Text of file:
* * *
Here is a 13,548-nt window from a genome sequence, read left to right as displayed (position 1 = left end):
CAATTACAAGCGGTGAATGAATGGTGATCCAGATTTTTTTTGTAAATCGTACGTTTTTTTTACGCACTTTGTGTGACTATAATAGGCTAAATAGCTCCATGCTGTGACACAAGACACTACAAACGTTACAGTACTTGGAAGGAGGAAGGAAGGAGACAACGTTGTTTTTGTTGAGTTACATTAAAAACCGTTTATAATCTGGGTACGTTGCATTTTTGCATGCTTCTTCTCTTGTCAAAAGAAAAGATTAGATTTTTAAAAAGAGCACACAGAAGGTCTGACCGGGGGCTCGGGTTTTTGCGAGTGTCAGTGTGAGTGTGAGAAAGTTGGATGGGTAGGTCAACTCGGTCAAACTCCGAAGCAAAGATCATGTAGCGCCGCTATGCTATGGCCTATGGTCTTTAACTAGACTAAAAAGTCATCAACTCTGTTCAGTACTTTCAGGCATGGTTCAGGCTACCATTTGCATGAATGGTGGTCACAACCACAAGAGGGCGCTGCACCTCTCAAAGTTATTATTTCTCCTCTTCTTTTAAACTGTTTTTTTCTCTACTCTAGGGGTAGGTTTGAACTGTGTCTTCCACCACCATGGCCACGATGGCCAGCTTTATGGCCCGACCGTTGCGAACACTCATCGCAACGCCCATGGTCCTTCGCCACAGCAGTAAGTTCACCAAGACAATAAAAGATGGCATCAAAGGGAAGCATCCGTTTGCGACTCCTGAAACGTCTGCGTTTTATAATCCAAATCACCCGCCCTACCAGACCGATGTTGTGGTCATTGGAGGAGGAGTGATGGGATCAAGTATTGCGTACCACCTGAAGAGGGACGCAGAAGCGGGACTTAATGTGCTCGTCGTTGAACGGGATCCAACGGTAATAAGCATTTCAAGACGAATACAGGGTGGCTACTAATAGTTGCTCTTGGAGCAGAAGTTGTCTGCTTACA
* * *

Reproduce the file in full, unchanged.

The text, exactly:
Here is a 13,548-nt window from a genome sequence, read left to right as displayed (position 1 = left end):
CAATTACAAGCGGTGAATGAATGGTGATCCAGATTTTTTTTGTAAATCGTACGTTTTTTTTACGCACTTTGTGTGACTATAATAGGCTAAATAGCTCCATGCTGTGACACAAGACACTACAAACGTTACAGTACTTGGAAGGAGGAAGGAAGGAGACAACGTTGTTTTTGTTGAGTTACATTAAAAACCGTTTATAATCTGGGTACGTTGCATTTTTGCATGCTTCTTCTCTTGTCAAAAGAAAAGATTAGATTTTTAAAAAGAGCACACAGAAGGTCTGACCGGGGGCTCGGGTTTTTGCGAGTGTCAGTGTGAGTGTGAGAAAGTTGGATGGGTAGGTCAACTCGGTCAAACTCCGAAGCAAAGATCATGTAGCGCCGCTATGCTATGGCCTATGGTCTTTAACTAGACTAAAAAGTCATCAACTCTGTTCAGTACTTTCAGGCATGGTTCAGGCTACCATTTGCATGAATGGTGGTCACAACCACAAGAGGGCGCTGCACCTCTCAAAGTTATTATTTCTCCTCTTCTTTTAAACTGTTTTTTTCTCTACTCTAGGGGTAGGTTTGAACTGTGTCTTCCACCACCATGGCCACGATGGCCAGCTTTATGGCCCGACCGTTGCGAACACTCATCGCAACGCCCATGGTCCTTCGCCACAGCAGTAAGTTCACCAAGACAATAAAAGATGGCATCAAAGGGAAGCATCCGTTTGCGACTCCTGAAACGTCTGCGTTTTATAATCCAAATCACCCGCCCTACCAGACCGATGTTGTGGTCATTGGAGGAGGAGTGATGGGATCAAGTATTGCGTACCACCTGAAGAGGGACGCAGAAGCGGGACTTAATGTGCTCGTCGTTGAACGGGATCCAACGGTAATAAGCATTTCAAGACGAATACAGGGTGGCTACTAATAGTTGCTCTTGGAGCAGAAGTTGTCTGCTTACA